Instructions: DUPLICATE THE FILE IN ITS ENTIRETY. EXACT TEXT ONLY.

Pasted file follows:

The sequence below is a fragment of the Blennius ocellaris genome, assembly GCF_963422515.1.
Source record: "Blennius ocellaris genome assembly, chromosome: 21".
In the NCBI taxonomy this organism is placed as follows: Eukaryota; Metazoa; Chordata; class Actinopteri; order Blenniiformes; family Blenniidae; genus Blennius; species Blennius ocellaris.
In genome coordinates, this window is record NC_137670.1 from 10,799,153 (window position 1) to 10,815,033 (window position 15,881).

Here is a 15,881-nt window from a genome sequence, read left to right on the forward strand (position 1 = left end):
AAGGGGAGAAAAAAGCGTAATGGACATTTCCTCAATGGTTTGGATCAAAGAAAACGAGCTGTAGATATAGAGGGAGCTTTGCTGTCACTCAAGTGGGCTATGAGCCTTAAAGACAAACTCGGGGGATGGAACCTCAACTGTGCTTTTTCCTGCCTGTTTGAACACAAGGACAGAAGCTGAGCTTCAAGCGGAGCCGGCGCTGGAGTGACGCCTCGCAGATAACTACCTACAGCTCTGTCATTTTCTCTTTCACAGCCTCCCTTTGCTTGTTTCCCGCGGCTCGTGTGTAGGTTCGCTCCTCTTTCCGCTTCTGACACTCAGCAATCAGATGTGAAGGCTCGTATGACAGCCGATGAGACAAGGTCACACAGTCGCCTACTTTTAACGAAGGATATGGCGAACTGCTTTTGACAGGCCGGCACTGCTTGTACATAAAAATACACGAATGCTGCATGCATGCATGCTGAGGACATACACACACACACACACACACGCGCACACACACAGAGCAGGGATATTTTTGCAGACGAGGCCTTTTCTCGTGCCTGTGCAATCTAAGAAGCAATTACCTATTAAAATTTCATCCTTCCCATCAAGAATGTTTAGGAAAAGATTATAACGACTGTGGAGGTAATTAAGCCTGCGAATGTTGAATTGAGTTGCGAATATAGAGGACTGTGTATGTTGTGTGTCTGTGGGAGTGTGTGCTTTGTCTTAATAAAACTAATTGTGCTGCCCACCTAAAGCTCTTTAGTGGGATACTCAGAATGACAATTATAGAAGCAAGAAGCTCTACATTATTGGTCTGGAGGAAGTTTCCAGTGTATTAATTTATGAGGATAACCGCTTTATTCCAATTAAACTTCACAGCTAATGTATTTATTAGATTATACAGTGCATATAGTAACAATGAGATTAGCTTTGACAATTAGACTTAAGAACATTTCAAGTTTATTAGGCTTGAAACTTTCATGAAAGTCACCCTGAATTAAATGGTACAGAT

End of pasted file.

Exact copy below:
The sequence below is a fragment of the Blennius ocellaris genome, assembly GCF_963422515.1.
Source record: "Blennius ocellaris genome assembly, chromosome: 21".
In the NCBI taxonomy this organism is placed as follows: Eukaryota; Metazoa; Chordata; class Actinopteri; order Blenniiformes; family Blenniidae; genus Blennius; species Blennius ocellaris.
In genome coordinates, this window is record NC_137670.1 from 10,799,153 (window position 1) to 10,815,033 (window position 15,881).

Here is a 15,881-nt window from a genome sequence, read left to right on the forward strand (position 1 = left end):
AAGGGGAGAAAAAAGCGTAATGGACATTTCCTCAATGGTTTGGATCAAAGAAAACGAGCTGTAGATATAGAGGGAGCTTTGCTGTCACTCAAGTGGGCTATGAGCCTTAAAGACAAACTCGGGGGATGGAACCTCAACTGTGCTTTTTCCTGCCTGTTTGAACACAAGGACAGAAGCTGAGCTTCAAGCGGAGCCGGCGCTGGAGTGACGCCTCGCAGATAACTACCTACAGCTCTGTCATTTTCTCTTTCACAGCCTCCCTTTGCTTGTTTCCCGCGGCTCGTGTGTAGGTTCGCTCCTCTTTCCGCTTCTGACACTCAGCAATCAGATGTGAAGGCTCGTATGACAGCCGATGAGACAAGGTCACACAGTCGCCTACTTTTAACGAAGGATATGGCGAACTGCTTTTGACAGGCCGGCACTGCTTGTACATAAAAATACACGAATGCTGCATGCATGCATGCTGAGGACATACACACACACACACACACACGCGCACACACACAGAGCAGGGATATTTTTGCAGACGAGGCCTTTTCTCGTGCCTGTGCAATCTAAGAAGCAATTACCTATTAAAATTTCATCCTTCCCATCAAGAATGTTTAGGAAAAGATTATAACGACTGTGGAGGTAATTAAGCCTGCGAATGTTGAATTGAGTTGCGAATATAGAGGACTGTGTATGTTGTGTGTCTGTGGGAGTGTGTGCTTTGTCTTAATAAAACTAATTGTGCTGCCCACCTAAAGCTCTTTAGTGGGATACTCAGAATGACAATTATAGAAGCAAGAAGCTCTACATTATTGGTCTGGAGGAAGTTTCCAGTGTATTAATTTATGAGGATAACCGCTTTATTCCAATTAAACTTCACAGCTAATGTATTTATTAGATTATACAGTGCATATAGTAACAATGAGATTAGCTTTGACAATTAGACTTAAGAACATTTCAAGTTTATTAGGCTTGAAACTTTCATGAAAGTCACCCTGAATTAAATGGTACAGAT